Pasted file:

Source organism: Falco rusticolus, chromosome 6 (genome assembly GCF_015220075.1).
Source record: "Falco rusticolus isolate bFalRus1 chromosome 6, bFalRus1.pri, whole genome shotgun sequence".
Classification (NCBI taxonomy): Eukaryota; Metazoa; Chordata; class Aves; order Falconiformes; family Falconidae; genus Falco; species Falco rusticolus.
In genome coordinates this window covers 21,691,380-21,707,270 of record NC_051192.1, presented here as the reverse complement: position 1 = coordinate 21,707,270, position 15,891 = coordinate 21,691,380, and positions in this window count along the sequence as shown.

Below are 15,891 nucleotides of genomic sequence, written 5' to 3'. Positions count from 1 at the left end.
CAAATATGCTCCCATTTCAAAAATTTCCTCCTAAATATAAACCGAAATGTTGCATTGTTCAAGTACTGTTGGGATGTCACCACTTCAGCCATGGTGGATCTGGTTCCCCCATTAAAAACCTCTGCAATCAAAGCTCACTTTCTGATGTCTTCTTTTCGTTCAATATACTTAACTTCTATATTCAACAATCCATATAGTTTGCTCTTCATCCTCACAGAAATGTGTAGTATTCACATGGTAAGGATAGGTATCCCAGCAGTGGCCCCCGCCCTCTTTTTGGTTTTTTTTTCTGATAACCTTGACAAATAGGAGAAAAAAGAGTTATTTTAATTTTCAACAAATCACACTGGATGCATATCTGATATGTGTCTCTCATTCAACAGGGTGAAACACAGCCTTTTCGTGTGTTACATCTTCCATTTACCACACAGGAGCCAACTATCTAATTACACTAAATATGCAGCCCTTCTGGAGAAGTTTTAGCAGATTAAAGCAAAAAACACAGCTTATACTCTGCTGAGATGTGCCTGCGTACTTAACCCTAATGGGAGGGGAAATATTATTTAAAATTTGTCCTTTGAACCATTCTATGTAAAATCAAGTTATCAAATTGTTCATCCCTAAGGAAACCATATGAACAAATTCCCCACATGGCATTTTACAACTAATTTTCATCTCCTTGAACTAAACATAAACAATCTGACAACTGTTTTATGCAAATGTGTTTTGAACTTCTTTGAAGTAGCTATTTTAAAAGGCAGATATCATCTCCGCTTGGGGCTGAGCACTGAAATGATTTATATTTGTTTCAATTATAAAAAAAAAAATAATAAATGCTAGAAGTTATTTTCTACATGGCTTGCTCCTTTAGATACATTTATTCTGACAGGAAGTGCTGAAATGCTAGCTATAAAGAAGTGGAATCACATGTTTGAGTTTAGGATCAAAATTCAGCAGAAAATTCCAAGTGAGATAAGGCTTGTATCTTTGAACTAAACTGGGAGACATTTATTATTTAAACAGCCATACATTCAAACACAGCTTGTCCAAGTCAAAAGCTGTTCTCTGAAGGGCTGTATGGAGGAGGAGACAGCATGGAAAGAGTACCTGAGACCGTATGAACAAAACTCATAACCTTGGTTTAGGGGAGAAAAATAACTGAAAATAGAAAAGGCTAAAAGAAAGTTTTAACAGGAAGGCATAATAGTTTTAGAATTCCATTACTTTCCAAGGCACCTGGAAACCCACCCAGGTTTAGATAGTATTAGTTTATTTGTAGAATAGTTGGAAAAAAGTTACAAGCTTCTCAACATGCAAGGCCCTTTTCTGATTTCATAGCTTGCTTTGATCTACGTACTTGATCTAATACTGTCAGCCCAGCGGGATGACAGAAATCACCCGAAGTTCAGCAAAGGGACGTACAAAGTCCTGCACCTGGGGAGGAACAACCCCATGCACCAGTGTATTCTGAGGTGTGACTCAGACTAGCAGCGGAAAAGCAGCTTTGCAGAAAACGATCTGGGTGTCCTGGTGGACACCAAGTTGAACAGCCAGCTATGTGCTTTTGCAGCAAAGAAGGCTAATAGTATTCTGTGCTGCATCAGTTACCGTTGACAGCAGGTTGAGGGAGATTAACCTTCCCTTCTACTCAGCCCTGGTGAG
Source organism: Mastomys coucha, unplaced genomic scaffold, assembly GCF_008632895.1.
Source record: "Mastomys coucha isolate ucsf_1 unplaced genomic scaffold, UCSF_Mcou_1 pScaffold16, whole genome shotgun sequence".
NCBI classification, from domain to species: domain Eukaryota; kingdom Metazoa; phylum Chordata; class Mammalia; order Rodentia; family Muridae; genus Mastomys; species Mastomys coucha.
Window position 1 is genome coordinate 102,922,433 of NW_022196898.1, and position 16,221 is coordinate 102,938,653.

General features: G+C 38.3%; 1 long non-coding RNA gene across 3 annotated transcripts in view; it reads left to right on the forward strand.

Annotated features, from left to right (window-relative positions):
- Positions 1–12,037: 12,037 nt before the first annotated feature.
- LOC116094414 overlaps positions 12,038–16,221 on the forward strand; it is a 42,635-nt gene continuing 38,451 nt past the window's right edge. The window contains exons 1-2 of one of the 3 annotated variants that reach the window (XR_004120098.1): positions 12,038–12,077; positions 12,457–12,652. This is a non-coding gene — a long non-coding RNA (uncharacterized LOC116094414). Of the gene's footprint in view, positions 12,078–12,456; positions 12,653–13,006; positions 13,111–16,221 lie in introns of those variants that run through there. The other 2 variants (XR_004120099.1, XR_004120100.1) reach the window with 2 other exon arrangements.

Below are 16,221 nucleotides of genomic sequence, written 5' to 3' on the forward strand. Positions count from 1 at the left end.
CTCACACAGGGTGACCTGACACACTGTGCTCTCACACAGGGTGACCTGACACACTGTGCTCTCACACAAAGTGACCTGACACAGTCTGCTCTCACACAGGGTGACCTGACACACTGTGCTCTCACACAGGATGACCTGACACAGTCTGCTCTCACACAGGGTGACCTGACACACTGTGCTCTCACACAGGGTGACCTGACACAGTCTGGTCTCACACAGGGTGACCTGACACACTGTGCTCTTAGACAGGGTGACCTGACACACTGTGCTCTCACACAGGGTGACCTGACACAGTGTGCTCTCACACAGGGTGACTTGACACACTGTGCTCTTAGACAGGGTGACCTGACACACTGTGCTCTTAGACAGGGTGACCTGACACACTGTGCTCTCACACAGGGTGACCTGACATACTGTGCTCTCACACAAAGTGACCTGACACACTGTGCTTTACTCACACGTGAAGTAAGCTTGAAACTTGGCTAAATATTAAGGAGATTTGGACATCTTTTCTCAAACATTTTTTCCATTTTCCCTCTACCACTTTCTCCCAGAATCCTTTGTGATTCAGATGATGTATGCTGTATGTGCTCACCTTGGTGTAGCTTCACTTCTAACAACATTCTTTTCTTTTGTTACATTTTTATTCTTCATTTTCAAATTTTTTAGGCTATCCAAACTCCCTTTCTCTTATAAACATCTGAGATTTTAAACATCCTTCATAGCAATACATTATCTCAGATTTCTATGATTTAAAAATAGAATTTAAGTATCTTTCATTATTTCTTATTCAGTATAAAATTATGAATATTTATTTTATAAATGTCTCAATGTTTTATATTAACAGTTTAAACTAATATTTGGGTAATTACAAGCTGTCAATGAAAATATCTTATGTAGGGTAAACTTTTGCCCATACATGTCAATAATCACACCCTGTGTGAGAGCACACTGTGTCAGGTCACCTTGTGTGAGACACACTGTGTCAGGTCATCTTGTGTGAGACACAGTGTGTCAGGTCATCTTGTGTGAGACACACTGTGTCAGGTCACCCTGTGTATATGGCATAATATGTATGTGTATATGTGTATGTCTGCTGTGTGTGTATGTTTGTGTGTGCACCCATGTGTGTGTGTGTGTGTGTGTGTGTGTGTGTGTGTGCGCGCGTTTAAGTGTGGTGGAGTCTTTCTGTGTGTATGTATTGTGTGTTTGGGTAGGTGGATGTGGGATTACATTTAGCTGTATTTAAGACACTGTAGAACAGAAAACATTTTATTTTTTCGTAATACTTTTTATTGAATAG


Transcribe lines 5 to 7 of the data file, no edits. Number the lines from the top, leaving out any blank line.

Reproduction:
Below are 15,891 nucleotides of genomic sequence, written 5' to 3'. Positions count from 1 at the left end.
CAAATATGCTCCCATTTCAAAAATTTCCTCCTAAATATAAACCGAAATGTTGCATTGTTCAAGTACTGTTGGGATGTCACCACTTCAGCCATGGTGGATCTGGTTCCCCCATTAAAAACCTCTGCAATCAAAGCTCACTTTCTGATGTCTTCTTTTCGTTCAATATACTTAACTTCTATATTCAACAATCCATATAGTTTGCTCTTCATCCTCACAGAAATGTGTAGTATTCACATGGTAAGGATAGGTATCCCAGCAGTGGCCCCCGCCCTCTTTTTGGTTTTTTTTTCTGATAACCTTGACAAATAGGAGAAAAAAGAGTTATTTTAATTTTCAACAAATCACACTGGATGCATATCTGATATGTGTCTCTCATTCAACAGGGTGAAACACAGCCTTTTCGTGTGTTACATCTTCCATTTACCACACAGGAGCCAACTATCTAATTACACTAAATATGCAGCCCTTCTGGAGAAGTTTTAGCAGATTAAAGCAAAAAACACAGCTTATACTCTGCTGAGATGTGCCTGCGTACTTAACCCTAATGGGAGGGGAAATATTATTTAAAATTTGTCCTTTGAACCATTCTATGTAAAATCAAGTTATCAAATTGTTCATCCCTAAGGAAACCATATGAACAAATTCCCCACATGGCATTTTACAACTAATTTTCATCTCCTTGAACTAAACATAAACAATCTGACAACTGTTTTATGCAAATGTGTTTTGAACTTCTTTGAAGTAGCTATTTTAAAAGGCAGATATCATCTCCGCTTGGGGCTGAGCACTGAAATGATTTATATTTGTTTCAATTATAAAAAAAAAAATAATAAATGCTAGAAGTTATTTTCTACATGGCTTGCTCCTTTAGATACATTTATTCTGACAGGAAGTGCTGAAATGCTAGCTATAAAGAAGTGGAATCACATGTTTGAGTTTAGGATCAAAATTCAGCAGAAAATTCCAAGTGAGATAAGGCTTGTATCTTTGAACTAAACTGGGAGACATTTATTATTTAAACAGCCATACATTCAAACACAGCTTGTCCAAGTCAAAAGCTGTTCTCTGAAGGGCTGTATGGAGGAGGAGACAGCATGGAAAGAGTACCTGAGACCGTATGAACAAAACTCATAACCTTGGTTTAGGGGAGAAAAATAACTGAAAATAGAAAAGGCTAAAAGAAAGTTTTAACAGGAAGGCATAATAGTTTTAGAATTCCATTACTTTCCAAGGCACCTGGAAACCCACCCAGGTTTAGATAGTATTAGTTTATTTGTAGAATAGTTGGAAAAAAGTTACAAGCTTCTCAACATGCAAGGCCCTTTTCTGATTTCATAGCTTGCTTTGATCTACGTACTTGATCTAATACTGTCAGCCCAGCGGGATGACAGAAATCACCCGAAGTTCAGCAAAGGGACGTACAAAGTCCTGCACCTGGGGAGGAACAACCCCATGCACCAGTGTATTCTGAGGTGTGACTCAGACTAGCAGCGGAAAAGCAGCTTTGCAGAAAACGATCTGGGTGTCCTGGTGGACACCAAGTTGAACAGCCAGCTATGTGCTTTTGCAGCAAAGAAGGCTAATAGTATTCTGTGCTGCATCAGTTACCGTTGACAGCAGGTTGAGGGAGATTAACCTTCCCTTCTACTCAGCCCTGGTGAG
Source organism: Mastomys coucha, unplaced genomic scaffold, assembly GCF_008632895.1.